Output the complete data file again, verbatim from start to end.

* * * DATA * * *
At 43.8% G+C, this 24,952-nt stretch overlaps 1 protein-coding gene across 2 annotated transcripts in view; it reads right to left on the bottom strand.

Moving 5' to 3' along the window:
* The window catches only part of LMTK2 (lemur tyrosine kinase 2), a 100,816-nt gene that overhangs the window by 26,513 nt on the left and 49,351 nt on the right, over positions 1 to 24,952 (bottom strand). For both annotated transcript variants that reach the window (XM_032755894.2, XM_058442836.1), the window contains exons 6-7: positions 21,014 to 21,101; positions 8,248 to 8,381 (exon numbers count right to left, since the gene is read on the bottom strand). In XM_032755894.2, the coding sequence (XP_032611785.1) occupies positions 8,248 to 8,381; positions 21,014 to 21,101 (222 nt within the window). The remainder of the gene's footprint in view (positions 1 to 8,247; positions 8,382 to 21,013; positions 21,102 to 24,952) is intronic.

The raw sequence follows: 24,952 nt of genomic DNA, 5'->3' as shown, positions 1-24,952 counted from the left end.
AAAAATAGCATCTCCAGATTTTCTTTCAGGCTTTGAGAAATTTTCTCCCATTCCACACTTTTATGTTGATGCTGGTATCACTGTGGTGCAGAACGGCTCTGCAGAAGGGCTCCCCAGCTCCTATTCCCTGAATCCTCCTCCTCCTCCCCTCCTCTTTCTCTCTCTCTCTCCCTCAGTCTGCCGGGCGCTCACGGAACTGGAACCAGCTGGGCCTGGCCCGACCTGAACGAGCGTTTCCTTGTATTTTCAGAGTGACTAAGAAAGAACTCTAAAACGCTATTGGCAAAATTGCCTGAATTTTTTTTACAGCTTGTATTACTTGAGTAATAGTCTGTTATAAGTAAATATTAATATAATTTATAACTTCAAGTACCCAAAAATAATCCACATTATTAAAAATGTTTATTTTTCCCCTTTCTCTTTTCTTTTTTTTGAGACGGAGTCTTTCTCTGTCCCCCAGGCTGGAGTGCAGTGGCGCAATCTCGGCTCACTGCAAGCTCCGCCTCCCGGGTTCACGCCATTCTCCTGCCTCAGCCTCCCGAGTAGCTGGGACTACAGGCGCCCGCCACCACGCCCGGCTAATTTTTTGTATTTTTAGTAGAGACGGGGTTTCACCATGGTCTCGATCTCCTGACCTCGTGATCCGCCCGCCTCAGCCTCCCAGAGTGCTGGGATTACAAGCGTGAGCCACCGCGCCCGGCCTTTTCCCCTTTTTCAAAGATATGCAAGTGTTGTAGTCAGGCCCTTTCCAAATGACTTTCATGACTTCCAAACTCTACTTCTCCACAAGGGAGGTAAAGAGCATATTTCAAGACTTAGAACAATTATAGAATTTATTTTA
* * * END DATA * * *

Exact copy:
At 43.8% G+C, this 24,952-nt stretch overlaps 1 protein-coding gene across 2 annotated transcripts in view; it reads right to left on the bottom strand.

Moving 5' to 3' along the window:
* The window catches only part of LMTK2 (lemur tyrosine kinase 2), a 100,816-nt gene that overhangs the window by 26,513 nt on the left and 49,351 nt on the right, over positions 1 to 24,952 (bottom strand). For both annotated transcript variants that reach the window (XM_032755894.2, XM_058442836.1), the window contains exons 6-7: positions 21,014 to 21,101; positions 8,248 to 8,381 (exon numbers count right to left, since the gene is read on the bottom strand). In XM_032755894.2, the coding sequence (XP_032611785.1) occupies positions 8,248 to 8,381; positions 21,014 to 21,101 (222 nt within the window). The remainder of the gene's footprint in view (positions 1 to 8,247; positions 8,382 to 21,013; positions 21,102 to 24,952) is intronic.

The raw sequence follows: 24,952 nt of genomic DNA, 5'->3' as shown, positions 1-24,952 counted from the left end.
AAAAATAGCATCTCCAGATTTTCTTTCAGGCTTTGAGAAATTTTCTCCCATTCCACACTTTTATGTTGATGCTGGTATCACTGTGGTGCAGAACGGCTCTGCAGAAGGGCTCCCCAGCTCCTATTCCCTGAATCCTCCTCCTCCTCCCCTCCTCTTTCTCTCTCTCTCTCCCTCAGTCTGCCGGGCGCTCACGGAACTGGAACCAGCTGGGCCTGGCCCGACCTGAACGAGCGTTTCCTTGTATTTTCAGAGTGACTAAGAAAGAACTCTAAAACGCTATTGGCAAAATTGCCTGAATTTTTTTTACAGCTTGTATTACTTGAGTAATAGTCTGTTATAAGTAAATATTAATATAATTTATAACTTCAAGTACCCAAAAATAATCCACATTATTAAAAATGTTTATTTTTCCCCTTTCTCTTTTCTTTTTTTTGAGACGGAGTCTTTCTCTGTCCCCCAGGCTGGAGTGCAGTGGCGCAATCTCGGCTCACTGCAAGCTCCGCCTCCCGGGTTCACGCCATTCTCCTGCCTCAGCCTCCCGAGTAGCTGGGACTACAGGCGCCCGCCACCACGCCCGGCTAATTTTTTGTATTTTTAGTAGAGACGGGGTTTCACCATGGTCTCGATCTCCTGACCTCGTGATCCGCCCGCCTCAGCCTCCCAGAGTGCTGGGATTACAAGCGTGAGCCACCGCGCCCGGCCTTTTCCCCTTTTTCAAAGATATGCAAGTGTTGTAGTCAGGCCCTTTCCAAATGACTTTCATGACTTCCAAACTCTACTTCTCCACAAGGGAGGTAAAGAGCATATTTCAAGACTTAGAACAATTATAGAATTTATTTTA